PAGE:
Essaouira Mogador Morocco

The history of Essaouira has its roots in the oldest past: in the seventh century BC, the Carthaginians founded, on the islands facing the current port, a trading post with local people. After the demise of Carthage in 146 BC by the Romans, the latter settled there a whole activity of fishing and salting to supply Rome, but it is mainly thanks to the manufacture of the purple dye (very popular for dyeing the togas of the Roman notables) from the murex, a local shell, that the place acquired its fame and stayed in the Roman orbit until the 4th century under the name of Purpurary Islands.

Afterwards, Essaouira, then called Amagdoul by the local people, fell into oblivion for centuries…

At the end of the Middle Ages and at the time of the Great Discoveries and long voyages, the Portuguese, great navigators, were interested in Morocco and the site of Amagdoul, (which they pronounced Mogador). In 1506, they erected a fortress at the current harbor to try to penetrate inland. But five years later, they gave up because of the hostility of the Berbers and Mogador experienced a new eclipse.

It was not until the middle of the 18th century that a visionary Alaouite Sultan, Sidi Mohammed ben Abdallah, realised the exceptional economic potential of Essaouira site and decided to build a port to make it the country’s main center of commerce with Europe and the end point of the great caravans that linked Morocco to Timbuktu and, beyond, to West Africa.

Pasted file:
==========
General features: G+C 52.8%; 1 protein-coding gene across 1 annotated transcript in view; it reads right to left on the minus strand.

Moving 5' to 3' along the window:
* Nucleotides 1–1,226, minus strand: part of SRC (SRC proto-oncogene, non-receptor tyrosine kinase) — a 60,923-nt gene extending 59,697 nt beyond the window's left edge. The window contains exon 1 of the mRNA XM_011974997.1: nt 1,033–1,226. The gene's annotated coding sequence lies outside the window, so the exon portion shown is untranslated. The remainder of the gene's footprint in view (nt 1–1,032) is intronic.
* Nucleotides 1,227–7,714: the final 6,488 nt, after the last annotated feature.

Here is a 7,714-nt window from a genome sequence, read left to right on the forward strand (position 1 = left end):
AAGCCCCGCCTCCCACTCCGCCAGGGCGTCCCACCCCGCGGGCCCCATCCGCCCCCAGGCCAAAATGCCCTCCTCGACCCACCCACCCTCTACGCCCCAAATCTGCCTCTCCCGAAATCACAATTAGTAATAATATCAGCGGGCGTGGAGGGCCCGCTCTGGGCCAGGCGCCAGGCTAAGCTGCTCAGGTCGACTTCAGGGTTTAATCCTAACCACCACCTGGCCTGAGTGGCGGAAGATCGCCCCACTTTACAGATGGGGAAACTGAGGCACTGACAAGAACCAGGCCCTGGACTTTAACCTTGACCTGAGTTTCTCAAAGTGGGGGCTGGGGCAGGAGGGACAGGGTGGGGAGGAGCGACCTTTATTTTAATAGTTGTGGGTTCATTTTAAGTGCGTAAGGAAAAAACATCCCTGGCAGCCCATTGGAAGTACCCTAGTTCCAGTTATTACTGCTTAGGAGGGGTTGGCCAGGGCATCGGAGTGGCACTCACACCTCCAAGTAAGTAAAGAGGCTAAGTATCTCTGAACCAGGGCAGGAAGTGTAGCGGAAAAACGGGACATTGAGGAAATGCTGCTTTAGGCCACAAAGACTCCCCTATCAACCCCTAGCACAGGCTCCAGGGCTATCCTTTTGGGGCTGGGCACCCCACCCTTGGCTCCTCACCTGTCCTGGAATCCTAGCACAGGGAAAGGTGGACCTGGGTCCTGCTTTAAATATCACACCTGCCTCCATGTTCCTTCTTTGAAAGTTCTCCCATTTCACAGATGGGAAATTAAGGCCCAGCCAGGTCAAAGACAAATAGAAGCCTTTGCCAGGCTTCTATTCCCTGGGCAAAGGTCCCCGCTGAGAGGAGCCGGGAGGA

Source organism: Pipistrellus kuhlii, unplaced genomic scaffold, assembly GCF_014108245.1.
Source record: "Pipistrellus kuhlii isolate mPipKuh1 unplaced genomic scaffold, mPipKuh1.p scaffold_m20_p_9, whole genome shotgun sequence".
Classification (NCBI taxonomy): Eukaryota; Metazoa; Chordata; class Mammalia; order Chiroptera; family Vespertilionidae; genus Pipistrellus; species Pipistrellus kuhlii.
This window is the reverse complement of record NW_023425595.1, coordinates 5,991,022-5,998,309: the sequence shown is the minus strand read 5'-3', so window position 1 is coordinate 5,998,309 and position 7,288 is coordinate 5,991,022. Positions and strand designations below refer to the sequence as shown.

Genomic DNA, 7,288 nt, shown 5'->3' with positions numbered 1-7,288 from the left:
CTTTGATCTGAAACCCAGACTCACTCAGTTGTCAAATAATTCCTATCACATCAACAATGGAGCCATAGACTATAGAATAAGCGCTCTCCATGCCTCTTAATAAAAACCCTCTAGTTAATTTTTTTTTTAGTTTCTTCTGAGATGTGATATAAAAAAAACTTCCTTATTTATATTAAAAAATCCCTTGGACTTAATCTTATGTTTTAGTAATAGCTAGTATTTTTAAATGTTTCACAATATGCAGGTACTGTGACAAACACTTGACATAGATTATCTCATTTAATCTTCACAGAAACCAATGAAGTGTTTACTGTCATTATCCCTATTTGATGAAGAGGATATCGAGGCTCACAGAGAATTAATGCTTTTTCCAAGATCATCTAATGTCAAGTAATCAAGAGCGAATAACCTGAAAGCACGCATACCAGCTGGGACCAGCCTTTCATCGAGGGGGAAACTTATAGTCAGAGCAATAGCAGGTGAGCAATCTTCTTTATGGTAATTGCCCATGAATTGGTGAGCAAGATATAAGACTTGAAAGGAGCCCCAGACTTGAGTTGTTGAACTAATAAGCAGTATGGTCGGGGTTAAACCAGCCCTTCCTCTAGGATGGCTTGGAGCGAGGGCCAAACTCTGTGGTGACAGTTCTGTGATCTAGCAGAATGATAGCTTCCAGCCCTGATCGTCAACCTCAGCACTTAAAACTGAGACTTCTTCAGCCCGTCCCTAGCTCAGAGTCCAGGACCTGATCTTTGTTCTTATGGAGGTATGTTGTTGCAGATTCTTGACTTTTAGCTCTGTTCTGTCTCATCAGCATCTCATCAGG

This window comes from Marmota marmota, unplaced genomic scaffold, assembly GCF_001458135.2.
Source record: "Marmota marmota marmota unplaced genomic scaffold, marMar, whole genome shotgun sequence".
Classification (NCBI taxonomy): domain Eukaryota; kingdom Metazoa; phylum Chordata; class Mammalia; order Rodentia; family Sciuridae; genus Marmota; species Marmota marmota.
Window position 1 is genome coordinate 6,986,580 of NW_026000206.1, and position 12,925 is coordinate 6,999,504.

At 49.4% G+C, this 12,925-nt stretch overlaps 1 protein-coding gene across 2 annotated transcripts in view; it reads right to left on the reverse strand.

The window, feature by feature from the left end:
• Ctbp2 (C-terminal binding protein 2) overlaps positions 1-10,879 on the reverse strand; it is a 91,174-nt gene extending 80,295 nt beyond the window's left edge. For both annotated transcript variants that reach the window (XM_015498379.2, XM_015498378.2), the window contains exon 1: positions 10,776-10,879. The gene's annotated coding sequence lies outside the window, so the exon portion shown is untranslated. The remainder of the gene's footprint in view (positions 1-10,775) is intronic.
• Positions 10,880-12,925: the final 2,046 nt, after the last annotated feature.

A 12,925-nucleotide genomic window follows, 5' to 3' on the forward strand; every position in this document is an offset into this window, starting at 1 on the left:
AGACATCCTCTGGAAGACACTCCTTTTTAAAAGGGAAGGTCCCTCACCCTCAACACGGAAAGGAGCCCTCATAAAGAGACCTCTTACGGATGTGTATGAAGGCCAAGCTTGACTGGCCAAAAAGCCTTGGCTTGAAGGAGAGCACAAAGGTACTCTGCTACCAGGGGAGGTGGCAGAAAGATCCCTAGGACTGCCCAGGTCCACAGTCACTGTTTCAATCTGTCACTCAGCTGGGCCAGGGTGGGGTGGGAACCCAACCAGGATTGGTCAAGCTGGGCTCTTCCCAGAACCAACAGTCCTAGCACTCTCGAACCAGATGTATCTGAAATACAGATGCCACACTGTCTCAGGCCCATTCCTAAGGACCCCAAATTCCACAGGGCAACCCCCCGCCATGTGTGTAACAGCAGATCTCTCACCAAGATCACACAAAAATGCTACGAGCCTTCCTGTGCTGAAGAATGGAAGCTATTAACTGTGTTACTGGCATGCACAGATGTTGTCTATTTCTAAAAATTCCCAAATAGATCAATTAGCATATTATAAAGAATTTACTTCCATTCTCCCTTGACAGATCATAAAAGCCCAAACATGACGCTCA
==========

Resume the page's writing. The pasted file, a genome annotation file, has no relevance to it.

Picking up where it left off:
The development of the plan of this new city was entrusted to French town planner, Theodore Cornut. who studied at the school of Vauban. He made Essaouira, so named by the Sultan, a fortified city with a rational and airy plan that still gives it today a unique character and charm among the Moroccan medinas.

The only city in Morocco whose population was equally Muslim and Jew, Essaouira traded with all major European ports as well as with Sub-Saharan countries. This flourishing activity led to the establishment of consulates of the main European countries. But, a century later, the disappearance of the customs privileges granted to Essaouira and the emergence of Casablanca brought about a slow decline of the activity of the port and the city of Essaouira which, in the mid-twentieth century, with the massive departure of the Jewish community at the Independence of Morocco and the six-day war, became a small city anchored in its past: its fishing activity also reduced over time and all its fish canneries closed one after the other. Only a few trawlers built and maintained in a modest traditional shipyard still enliven the picturesque little port.

In fact, it is tourism that has brought new life to Essaouira which you can now access directly through its international airport and the four-lane highway that connects it to Marrakech since 2010.

In addition to the increasingly rich souks full of attractive shops, ancient activities such as cedar inlay and argan oil extraction are booming.

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